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The Nanny and the Iceberg: A Novel Paperback – July 8, 2003


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Product Details

  • Paperback: 368 pages
  • Publisher: Seven Stories Press (July 8, 2003)
  • Language: English
  • ISBN-10: 1583225676
  • ISBN-13: 978-1583225677
  • Product Dimensions: 0.8 x 6.1 x 8.8 inches
  • Shipping Weight: 1.1 pounds (View shipping rates and policies)
  • Average Customer Review: 2.7 out of 5 stars  See all reviews (3 customer reviews)
  • Amazon Best Sellers Rank: #3,639,030 in Books (See Top 100 in Books)

Editorial Reviews

Amazon.com Review

A Chilean exile in New York, 23-year-old Gabriel McKenzie has a serious sexual complex: the specter of his father, a modern-day Don Juan, makes him fail every time in the bedroom. In Ariel Dorfman's keen comedy The Nanny and the Iceberg, Gabriel goes home with his mother in hopes of solving his problem. Dorfman marvelously tangles this story up with the intricacies of post-Pinochet Chilean politics. Gabriel was conceived the night of Che Guevara's burial. The next day, his father bet his best friend that he would have sex every day for the next 25 years, while his friend bet that he would become the most powerful man in the country. When Gabriel returns to Chile, both men are on track to win. This is also the year in which Chile is preparing to send a chunk of ice from Antarctica to Seville for the 1992 World's Fair (which actually happened). Our hero enmeshes himself and his family in this politically sensitive project, thinking that by putting both parents on the ice-collecting boat he can solve his bedroom complex. "That," says Gabriel, "was my blueprint for sexual success; like in some crazy porno Disney film for kids, I had to get my parents back together again." Of course, his problems are more complicated than that. As Dorfman tracks Gabriel's journey--in which his old nanny is powerfully present--he unleashes some of the major themes of existence: politics, family, lust, and anger. With a marksman's skill, he nails much of what's important in life and what's funny about it. The Nanny and the Iceberg lets life be messy, just as it is. --Katherine Anderson --This text refers to an out of print or unavailable edition of this title.

From Publishers Weekly

Framed as a suicide note from a lovelorn Chilean-American to his Internet sweetheart, Dorfman's eccentric new novel convolutes with its narrator's obsessive musings and exquisite bad luck. On the eve of his 25th birthday, Gabriel McKenzie recounts the events of two years before when, a sex-fanatic and virgin, he returned with his mother from self-imposed exile in Manhattan to his father and his fatherland. In Santiago, Gabriel (nicknamed Cara de Guagua, or Baby Face) tries to win his father Crist?bal's affection and learn the amorous secrets that have given Cris the reputation of a contemporary Don Juan. Because of a bet made on the day after Gabriel was conceivedAthe day of Cris's own 25th birthday and two days after Ch? Guevara's deathAGabriel's dad must sleep with a different woman every night until he turns 50. This obligation preoccupies Cris and his surrogate son, Polo, even as it frustrates and humiliates Gabriel. The other participants in the wager are as single-minded in their efforts to win as Cris is: Pablo Bar?n is determined to be the most powerful minister in Chile, and Cris's brother Dancisco does all he can to ensure that the entire continent will be socialist in 25 years. When Bar?n receives a note threatening to harm the iceberg he plans to retrieve from Antarctica and display in Sevilla in honor of the 500th anniversary of Columbus's discovery of the New World, he charges Cris and Gabriel with the task of identifying its author. Suspects abound: even Gabriel's beloved Nanny seems to know more than she lets on. What ensues is an only fitfully amusing caricature of Chilean political life post-Pinochet, an examination of the fraught relationship between father and son and a record of the painful ordeal of first, lost love. Dorfman's (Heading South, Looking North) tendency to reiterate information and recast Gabriel's difficulties is comic in an unsustainably hyperactive way, and the giddiness that at first impels the novel with manic energy soon gives way to confusion.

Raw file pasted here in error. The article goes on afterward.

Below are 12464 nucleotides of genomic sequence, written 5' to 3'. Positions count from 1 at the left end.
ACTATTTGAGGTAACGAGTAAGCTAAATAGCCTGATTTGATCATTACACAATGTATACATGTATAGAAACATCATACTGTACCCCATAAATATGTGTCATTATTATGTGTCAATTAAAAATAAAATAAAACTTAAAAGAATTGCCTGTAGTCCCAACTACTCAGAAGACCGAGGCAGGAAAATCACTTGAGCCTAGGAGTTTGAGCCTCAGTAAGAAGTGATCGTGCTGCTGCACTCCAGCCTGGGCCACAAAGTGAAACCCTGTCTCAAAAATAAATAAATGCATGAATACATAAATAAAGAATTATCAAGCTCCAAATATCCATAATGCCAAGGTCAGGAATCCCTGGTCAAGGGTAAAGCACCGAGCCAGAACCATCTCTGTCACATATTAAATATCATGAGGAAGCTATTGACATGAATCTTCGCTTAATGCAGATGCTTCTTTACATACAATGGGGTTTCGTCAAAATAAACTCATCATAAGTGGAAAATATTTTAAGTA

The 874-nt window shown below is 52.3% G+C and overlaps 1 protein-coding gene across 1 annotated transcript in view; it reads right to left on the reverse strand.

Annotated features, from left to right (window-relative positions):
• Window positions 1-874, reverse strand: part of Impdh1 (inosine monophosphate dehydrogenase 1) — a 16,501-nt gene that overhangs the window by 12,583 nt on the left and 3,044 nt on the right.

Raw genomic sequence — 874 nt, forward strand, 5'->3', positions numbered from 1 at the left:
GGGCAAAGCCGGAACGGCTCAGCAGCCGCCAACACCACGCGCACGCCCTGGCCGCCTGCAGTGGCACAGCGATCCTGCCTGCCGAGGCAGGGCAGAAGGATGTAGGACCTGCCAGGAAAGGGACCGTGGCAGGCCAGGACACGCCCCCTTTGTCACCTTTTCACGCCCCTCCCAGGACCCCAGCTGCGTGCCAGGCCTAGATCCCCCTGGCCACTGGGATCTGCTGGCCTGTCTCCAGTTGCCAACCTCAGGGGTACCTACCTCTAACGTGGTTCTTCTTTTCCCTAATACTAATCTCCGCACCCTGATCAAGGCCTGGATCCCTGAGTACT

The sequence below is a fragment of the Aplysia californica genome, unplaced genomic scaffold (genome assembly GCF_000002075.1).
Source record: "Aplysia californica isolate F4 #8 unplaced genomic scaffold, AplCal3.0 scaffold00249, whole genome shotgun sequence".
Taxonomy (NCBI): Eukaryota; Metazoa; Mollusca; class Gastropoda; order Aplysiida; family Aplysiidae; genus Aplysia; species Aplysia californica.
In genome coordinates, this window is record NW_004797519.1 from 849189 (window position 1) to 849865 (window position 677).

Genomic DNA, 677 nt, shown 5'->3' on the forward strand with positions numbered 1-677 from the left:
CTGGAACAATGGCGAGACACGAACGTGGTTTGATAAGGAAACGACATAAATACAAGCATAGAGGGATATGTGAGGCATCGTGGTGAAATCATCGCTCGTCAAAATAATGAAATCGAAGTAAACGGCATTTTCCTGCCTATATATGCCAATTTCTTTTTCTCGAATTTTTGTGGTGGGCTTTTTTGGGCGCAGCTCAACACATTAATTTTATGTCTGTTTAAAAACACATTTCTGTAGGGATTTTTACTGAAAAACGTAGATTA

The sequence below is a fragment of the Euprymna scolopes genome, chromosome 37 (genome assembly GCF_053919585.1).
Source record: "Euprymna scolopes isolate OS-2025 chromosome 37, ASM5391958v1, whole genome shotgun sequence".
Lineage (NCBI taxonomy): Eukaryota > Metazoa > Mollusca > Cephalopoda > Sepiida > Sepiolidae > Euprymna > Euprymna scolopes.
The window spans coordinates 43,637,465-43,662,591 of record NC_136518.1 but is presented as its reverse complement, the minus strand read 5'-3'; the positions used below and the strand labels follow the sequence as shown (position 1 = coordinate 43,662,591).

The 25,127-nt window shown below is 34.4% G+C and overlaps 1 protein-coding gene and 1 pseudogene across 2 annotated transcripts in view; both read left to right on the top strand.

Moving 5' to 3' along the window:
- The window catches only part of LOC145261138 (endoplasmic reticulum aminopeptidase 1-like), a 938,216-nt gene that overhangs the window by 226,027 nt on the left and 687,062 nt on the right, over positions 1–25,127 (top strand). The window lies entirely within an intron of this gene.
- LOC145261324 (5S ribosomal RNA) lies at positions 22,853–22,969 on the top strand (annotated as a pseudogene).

Copyright 1999 Reed Business Information, Inc. --This text refers to an out of print or unavailable edition of this title.

Customer Reviews

2.7 out of 5 stars
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Most Helpful Customer Reviews

1 of 1 people found the following review helpful By D. Brigandi on August 28, 2008
Format: Paperback
A playful novel and exceptionally well written. It has been a difficult transition for many of the 'political' writers of the 1970s to write in a contemporary, "less immediate" Latin America...Dorfman, with this novel, manages the transition well. The novel has been likened to those produced by Vargas Llosa and is worthy of this high praise. My only reservation is the exceptionally hermetic last two (or so) paragraphs...nevertheless, if the journey is more worthy than the final destination, the novel will not disappoint at all.
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1 of 2 people found the following review helpful By M. Carstens on February 4, 2005
Format: Hardcover
I should have put this book down when my gut told my so, but went ahead anyway and it took me forever to struggle through it. It made very little sense and is very contradictory and most confusing! I suppose it makes sense to some, but I really tried and came up with straws.
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4 of 9 people found the following review helpful By A Customer on May 7, 2004
Format: Hardcover
What a stupid story, I am just sorry that I wasted time in this book!
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